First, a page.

At Royal Caribbean Cruises, Michael Bayley, executive vice president international, said he sees growth opportunities everywhere. At the same time, he cautioned that numbers can be a bit misleading, when Europe claims a growth rate of 10 percent on 5 million passengers, and North America 5 percent on 11 million passengers.
Meanwhile, Europe is a winner. “There is no way European market growth will recede, and some day it will be equal to the North American market,” Bayley said.
In the near term, Europe will continue to grow, according to Steven Wieczynski, director and analyst at the financial services firm of Stifel Nicolaus. “There are still markets there that are completely under-penetrated. There is much more potential in the UK, Germany and Italy; we will see these markets continue to grow.”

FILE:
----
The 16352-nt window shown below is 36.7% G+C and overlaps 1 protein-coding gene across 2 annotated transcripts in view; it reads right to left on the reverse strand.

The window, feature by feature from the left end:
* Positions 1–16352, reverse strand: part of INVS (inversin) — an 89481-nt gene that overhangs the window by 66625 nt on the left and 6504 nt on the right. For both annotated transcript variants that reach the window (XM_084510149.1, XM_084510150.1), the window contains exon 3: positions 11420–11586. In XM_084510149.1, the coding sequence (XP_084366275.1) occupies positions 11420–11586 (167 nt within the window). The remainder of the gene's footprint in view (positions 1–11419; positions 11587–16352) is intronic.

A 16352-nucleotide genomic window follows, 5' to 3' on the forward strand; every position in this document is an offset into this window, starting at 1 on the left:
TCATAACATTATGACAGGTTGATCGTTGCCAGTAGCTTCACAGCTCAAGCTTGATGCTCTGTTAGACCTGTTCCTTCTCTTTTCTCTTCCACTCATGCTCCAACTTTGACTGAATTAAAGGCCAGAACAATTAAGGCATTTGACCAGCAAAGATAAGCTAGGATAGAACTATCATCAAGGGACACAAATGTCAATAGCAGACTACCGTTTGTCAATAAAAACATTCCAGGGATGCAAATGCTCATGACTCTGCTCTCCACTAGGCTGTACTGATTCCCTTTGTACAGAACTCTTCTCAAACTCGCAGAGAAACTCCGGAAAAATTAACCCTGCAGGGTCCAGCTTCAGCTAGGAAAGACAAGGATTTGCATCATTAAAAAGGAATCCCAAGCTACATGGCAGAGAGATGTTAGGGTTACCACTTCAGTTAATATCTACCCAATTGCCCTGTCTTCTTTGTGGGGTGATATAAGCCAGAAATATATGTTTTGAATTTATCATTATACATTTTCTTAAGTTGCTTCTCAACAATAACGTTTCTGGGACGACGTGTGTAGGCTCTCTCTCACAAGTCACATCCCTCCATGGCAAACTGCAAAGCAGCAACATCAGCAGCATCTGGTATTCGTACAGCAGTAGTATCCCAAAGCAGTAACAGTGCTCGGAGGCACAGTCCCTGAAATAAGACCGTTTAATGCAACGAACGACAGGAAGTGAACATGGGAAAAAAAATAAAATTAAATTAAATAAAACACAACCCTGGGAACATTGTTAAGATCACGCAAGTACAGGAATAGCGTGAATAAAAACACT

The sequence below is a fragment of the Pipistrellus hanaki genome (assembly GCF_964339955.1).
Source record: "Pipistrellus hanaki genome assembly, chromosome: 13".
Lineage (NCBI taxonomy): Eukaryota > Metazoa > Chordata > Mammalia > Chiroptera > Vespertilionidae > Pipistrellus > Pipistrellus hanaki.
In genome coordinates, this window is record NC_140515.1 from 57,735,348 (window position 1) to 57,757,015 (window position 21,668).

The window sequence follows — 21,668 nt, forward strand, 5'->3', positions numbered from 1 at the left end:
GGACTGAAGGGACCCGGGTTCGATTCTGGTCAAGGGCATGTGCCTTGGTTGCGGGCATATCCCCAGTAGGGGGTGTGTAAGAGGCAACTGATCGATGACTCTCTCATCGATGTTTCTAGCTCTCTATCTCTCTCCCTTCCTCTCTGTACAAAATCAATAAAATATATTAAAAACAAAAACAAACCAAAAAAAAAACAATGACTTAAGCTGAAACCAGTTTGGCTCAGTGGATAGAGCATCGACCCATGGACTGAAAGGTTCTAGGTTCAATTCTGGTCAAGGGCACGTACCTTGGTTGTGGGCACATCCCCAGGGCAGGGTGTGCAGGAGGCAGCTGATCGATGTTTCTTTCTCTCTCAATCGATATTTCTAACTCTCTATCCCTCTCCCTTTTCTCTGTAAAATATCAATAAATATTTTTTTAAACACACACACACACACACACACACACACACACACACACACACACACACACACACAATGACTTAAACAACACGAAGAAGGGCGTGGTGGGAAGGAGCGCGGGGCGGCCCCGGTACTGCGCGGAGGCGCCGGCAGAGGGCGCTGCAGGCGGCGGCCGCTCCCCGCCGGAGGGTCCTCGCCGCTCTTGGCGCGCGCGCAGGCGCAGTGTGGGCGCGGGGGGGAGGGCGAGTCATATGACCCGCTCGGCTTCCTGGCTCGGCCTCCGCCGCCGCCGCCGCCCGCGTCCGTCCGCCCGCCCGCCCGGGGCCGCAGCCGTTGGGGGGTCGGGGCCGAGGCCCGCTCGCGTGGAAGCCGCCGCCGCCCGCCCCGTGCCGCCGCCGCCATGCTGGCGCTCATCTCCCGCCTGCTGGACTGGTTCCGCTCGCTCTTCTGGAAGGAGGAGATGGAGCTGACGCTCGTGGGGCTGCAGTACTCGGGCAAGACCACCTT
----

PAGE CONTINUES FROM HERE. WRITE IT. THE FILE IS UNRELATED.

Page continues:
Responsible for the Royal Caribbean, Celebrity and Azamara brands, Bayley said that the big opportunity will someday come in Asia and most likely in China. “China is the sleeper (market),” he said, “and represents a big opportunity, but you need a strong stomach.”
Foschi added: “China is in a very early (market) development stage and is difficult to crack.” He said that he views China as a market to be developed long term.
Wieczynski commented that Asia has the potential to be a “home run.” But he added a word of caution: “It may be a slow process.”
Other growth markets identified by Bayley and Foschi are South America and Australia.
Also maintaining a seasonal presence in North America, Foschi said that the Caribbean issue is one of too much capacity during the winter.
A wild card in the Caribbean is Cuba. “If Cuba opens up, it will give the Caribbean a nice boost,” Wieczynski added. “It will help the North American market and reenergize the Caribbean.”